The dimensions of this that are given most recognition in official circles (at least at the rhetorical level) are the socio-political problems of the apparent inequality reflected in the regressive distribution of the benefits of the jobless growth that prevails. In recent years, mainstream policy establishment have emphasized this danger by reference to the upheavals in North Africa and across the Arab region. The most high profile policy response has been the increasing promotion of ‘inclusive growth’ which can be summarized as more systematic public policy interventions that privilege employment creation schemes within the mix of poverty reduction tools.


But this poverty-reduction or consumption-driven orientation of ‘inclusive growth’ has already shown crucial limitations. It retains the add-on, post-facto character of the social intervention programmes that have become institutionalized in the structural adjustment years, starting with PAMSCAD in the late 1980s. As such it does not bring into view, let alone seek to address, the actual source of the problem which is constantly reproduced and whose effects such interventions are intended to mitigate.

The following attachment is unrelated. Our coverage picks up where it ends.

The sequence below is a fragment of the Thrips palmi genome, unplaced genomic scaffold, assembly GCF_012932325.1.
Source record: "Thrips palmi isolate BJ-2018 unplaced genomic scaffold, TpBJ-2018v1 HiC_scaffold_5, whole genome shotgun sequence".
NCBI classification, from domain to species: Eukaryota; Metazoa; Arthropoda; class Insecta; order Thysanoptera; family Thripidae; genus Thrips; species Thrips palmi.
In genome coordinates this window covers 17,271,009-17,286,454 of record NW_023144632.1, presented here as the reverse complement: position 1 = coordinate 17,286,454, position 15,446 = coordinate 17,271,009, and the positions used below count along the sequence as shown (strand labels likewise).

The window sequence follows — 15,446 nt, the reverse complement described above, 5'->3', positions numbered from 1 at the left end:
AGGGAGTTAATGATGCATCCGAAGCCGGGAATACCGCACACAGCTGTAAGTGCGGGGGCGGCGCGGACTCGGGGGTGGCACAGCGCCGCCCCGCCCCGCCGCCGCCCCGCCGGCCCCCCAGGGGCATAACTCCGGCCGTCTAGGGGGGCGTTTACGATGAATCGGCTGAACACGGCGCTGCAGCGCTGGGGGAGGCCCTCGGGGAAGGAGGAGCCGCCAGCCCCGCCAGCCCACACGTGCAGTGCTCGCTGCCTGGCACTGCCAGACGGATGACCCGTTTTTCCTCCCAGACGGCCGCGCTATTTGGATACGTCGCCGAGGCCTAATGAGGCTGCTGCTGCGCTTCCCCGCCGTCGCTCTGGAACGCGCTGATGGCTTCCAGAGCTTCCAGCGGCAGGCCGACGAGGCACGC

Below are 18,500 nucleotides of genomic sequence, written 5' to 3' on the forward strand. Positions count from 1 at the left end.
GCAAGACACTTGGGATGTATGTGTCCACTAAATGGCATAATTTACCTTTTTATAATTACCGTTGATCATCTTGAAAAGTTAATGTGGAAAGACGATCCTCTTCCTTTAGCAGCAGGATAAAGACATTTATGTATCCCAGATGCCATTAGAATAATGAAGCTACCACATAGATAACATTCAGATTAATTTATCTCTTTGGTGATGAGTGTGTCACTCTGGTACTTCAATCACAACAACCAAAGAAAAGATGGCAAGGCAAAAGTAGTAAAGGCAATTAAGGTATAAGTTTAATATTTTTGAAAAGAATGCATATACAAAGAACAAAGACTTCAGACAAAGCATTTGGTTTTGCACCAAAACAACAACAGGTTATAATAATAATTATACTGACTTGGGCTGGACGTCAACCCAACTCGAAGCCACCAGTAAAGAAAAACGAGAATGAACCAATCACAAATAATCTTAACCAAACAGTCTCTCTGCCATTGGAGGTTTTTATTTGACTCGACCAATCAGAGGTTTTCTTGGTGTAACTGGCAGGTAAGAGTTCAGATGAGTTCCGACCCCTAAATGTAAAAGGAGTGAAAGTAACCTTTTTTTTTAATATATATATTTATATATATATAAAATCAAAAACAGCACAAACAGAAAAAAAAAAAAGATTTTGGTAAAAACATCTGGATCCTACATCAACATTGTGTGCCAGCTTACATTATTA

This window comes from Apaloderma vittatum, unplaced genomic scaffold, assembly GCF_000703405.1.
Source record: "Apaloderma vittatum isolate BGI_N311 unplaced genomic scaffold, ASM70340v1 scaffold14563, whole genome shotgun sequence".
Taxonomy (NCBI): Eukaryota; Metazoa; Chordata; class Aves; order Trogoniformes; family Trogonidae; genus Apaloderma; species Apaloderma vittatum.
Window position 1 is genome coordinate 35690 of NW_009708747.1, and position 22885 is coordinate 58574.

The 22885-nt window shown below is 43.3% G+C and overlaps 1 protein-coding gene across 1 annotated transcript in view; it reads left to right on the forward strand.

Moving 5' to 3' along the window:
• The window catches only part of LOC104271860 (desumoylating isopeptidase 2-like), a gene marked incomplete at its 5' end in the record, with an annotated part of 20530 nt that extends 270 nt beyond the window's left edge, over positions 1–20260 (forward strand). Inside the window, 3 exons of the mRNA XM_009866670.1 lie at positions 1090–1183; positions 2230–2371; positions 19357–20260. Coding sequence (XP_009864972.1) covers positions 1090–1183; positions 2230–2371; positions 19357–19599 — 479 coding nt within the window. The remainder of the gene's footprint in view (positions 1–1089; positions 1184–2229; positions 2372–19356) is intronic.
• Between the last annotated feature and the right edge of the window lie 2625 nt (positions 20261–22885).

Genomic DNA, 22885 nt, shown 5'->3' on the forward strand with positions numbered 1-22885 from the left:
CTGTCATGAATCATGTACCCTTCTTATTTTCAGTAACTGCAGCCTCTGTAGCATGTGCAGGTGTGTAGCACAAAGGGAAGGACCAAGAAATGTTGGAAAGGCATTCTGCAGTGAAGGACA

In particular, it overlooks the implications of the domestic deflation that has been pursued as the prerequisite of maintaining international cost competitiveness and external market share for both the foreign capital and primary commodity exports that Ghana has become even more narrowly dependent upon. Nor does it pay serious attention to the ever deepening economic distortions accompanying and resulting from the suppression of wage costs, employment growth, domestic consumption and the production that would have been oriented on growing domestic demand.  Another cost of the resultant de-industrialization and agrarian paralysis is an import dependency that accentuates both the shock of every economic downturn as well as the distortions of every export-led growth cycle.